3 Financial Gifts to Give Yourself in 2020

Do you have your holiday shopping done yet? It’s that time of year again. Time to buy gifts for spouses, children, and all the other friends and family who play a meaningful role in your life.

If you’ve already bought gifts for all your loved ones, you may want to think about a gift for yourself. You could splurge on an expensive item you’ve had your eye on. Or you could give yourself a financial gift that will pay benefits long into the future.

This holiday season consider giving yourself the gift of a stronger financial future. Below are three steps you can take to improve your finances today and in the future. If you aren’t currently implementing these steps, now may be the time to do so.

Use a budget.

Nearly 60% of Americans don’t use a budget.1 Are you among that group? If so, make 2020 the year you start using one. A budget is one of the most powerful financial tools at your disposal. You can use it to identify areas where you’re spending too much. You can then make adjustments and keep your expenses under control, which will allow you to boost your savings.

The good news is it’s never been easier to keep a household budget. There is a wide range of apps and software that make it as easy as clicking a few buttons. In fact, your bank may even have built-in budgeting features that sync directly with your accounts.

Of course, you don’t have to use an app. You can also do it the old-fashioned way with a simple pen and paper. Choose the method that works best for you. Any approach that gets you to use a budget is a good one.

Increase your savings.

Do you make retirement contributions to a 401(k), IRA, or another qualified retirement plan? These types of accounts are powerful retirement savings tools because of their tax-deferred status. You don’t pay taxes on growth as long as the funds stay inside the account. That may help your qualified savings compound at a faster rate than they would in a taxable account.

Consider increasing your contributions to your 401(k) or IRA in 2020. You can contribute up to $19,500 to a 401(k) in 2020. That number increases to $25,500 if you are age 50 or older. You can also contribute up to $6,000 to an IRA, or up to $7,000 if you are 50 or older.2

Guarantee* your retirement income.

Are you approaching retirement? If so, this may be the time to start thinking about your retirement income. You’ll likely receive income from Social Security. Maybe you’ll even receive income from a defined benefit pension. However, you also may need to take distributions from your 401(k), IRA, or other retirement savings.

Often those withdrawals aren’t guaranteed*. A potential risk of a market downturn could limit your ability to take retirement income. Or if you withdraw too much in the early years of retirement, you may not have assets left in the later years.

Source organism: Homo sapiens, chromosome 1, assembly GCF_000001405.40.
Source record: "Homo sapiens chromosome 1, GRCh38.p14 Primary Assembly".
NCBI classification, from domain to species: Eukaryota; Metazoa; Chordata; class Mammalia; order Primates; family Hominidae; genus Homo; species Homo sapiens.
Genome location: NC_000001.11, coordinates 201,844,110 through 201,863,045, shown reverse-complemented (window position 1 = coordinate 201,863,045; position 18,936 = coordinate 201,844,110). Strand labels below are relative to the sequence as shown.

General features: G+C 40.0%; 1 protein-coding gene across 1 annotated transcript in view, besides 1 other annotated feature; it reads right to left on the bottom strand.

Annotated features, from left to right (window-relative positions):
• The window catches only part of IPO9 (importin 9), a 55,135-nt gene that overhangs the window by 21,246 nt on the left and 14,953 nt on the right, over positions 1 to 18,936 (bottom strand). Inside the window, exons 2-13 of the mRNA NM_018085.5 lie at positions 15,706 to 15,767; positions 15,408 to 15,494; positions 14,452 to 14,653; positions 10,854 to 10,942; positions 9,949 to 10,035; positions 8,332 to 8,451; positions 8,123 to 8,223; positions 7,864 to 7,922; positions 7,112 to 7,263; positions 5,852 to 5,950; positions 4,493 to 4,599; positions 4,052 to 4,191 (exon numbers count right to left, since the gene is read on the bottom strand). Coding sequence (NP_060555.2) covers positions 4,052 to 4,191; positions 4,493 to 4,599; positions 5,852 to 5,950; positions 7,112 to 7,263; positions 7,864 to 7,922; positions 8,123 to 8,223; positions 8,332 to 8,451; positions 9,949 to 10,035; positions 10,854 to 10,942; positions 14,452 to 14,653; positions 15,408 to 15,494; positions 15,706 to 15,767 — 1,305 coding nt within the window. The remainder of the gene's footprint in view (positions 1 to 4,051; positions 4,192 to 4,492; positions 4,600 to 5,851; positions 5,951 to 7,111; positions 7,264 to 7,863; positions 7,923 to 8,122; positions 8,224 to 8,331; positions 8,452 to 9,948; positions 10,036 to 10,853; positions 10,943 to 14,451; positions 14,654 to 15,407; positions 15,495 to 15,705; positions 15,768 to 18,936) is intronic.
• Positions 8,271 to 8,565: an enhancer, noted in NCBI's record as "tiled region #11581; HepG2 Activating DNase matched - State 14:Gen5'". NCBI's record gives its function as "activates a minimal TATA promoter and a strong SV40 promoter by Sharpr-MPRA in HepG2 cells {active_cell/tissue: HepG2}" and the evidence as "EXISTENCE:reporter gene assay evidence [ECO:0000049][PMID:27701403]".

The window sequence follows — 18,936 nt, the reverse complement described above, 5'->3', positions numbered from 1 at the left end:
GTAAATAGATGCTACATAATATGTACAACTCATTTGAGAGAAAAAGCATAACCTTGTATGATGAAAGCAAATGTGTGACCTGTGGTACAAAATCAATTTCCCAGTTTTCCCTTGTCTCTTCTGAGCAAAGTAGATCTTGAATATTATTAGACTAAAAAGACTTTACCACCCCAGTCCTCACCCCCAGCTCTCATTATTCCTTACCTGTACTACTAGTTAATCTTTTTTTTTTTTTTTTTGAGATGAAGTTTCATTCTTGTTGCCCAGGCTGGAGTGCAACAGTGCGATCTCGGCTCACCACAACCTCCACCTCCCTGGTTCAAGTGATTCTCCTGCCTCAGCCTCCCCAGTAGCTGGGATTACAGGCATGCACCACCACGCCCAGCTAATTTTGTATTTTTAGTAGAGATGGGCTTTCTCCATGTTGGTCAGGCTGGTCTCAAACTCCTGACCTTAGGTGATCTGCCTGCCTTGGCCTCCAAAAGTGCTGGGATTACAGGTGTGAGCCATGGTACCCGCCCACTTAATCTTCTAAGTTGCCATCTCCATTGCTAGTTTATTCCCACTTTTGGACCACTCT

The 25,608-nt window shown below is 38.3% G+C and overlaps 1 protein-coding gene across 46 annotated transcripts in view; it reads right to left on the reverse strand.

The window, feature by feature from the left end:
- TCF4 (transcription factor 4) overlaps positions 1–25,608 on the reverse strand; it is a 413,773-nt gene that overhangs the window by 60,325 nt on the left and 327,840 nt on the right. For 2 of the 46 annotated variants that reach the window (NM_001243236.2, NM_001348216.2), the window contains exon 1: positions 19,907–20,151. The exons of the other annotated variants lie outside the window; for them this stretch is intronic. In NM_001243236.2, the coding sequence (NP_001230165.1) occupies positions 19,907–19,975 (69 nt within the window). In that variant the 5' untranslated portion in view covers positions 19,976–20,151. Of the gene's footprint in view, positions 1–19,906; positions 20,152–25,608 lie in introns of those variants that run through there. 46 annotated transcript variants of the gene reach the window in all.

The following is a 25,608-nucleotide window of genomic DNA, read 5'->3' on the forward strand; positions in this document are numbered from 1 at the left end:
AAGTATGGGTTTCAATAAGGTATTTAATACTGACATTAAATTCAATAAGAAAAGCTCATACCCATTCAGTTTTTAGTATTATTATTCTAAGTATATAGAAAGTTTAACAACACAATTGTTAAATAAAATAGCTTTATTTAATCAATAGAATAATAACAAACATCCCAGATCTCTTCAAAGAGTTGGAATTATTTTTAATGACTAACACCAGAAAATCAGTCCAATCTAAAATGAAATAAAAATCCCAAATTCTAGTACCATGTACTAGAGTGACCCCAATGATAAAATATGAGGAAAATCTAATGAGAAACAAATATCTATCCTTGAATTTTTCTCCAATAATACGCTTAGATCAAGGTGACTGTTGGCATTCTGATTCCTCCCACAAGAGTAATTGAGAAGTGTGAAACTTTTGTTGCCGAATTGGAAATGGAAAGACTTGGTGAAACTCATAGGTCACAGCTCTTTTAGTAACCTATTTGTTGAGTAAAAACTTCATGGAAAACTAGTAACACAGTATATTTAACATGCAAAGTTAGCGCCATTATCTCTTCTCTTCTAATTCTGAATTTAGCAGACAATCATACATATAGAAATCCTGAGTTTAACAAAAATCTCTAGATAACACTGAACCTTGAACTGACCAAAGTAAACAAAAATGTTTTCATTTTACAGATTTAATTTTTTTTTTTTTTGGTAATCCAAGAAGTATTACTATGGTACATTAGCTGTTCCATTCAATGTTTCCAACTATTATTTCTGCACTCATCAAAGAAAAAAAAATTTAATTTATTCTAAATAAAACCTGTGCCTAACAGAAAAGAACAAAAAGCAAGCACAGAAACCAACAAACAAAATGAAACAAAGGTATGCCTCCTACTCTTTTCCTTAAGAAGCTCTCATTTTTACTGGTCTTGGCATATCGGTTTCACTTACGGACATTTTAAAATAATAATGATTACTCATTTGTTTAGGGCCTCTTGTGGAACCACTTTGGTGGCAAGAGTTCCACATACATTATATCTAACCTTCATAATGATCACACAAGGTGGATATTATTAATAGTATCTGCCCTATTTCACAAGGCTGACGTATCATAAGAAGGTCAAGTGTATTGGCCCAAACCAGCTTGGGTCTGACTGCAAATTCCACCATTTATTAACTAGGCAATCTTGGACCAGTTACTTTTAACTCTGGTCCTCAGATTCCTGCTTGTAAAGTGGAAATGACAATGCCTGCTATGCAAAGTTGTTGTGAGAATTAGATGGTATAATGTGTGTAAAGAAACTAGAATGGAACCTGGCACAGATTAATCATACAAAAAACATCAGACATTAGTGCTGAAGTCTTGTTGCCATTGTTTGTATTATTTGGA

Fortunately, you minimize these risks by creating guaranteed* income from your retirement savings. There is a wide range of financial vehicles available that you can use to convert a portion of your retirement savings into income that is guaranteed* for life, regardless of what happens in the market or how long you live.

Ready to give yourself the gift of financial stability? Let’s talk about it. Contact us today at Protecting Your Retirement LLC. We can help you implement a strategy. Let’s connect soon and start the conversation. Our Telephone number is 913-648-2700.



*Guarantees, including optional benefits, are backed by the claims-paying ability of the issuer, and may contain limitations, including surrender charges, which may affect policy values.

Licensed Insurance Professional. This information is designed to provide a general overview with regard to the subject matter covered and is not state specific. The authors, publisher and host are not providing legal, accounting or specific advice for your situation. By providing your information, you give consent to be contacted about the possible sale of an insurance or annuity product. This information has been provided by a Licensed Insurance Professional and does not necessarily represent the views of the presenting insurance professional. The statements and opinions expressed are those of the author and are subject to change at any time. All information is believed to be from reliable sources; however, presenting insurance professional makes no representation as to its completeness or accuracy. This material has been prepared for informational and educational purposes only. It is not intended to provide, and should not be relied upon for, accounting, legal, tax or investment advice. This information has been provided by a Licensed Insurance Professional and is not sponsored or endorsed by the Social Security Administration or any government agency.

19503 – 2019/11/21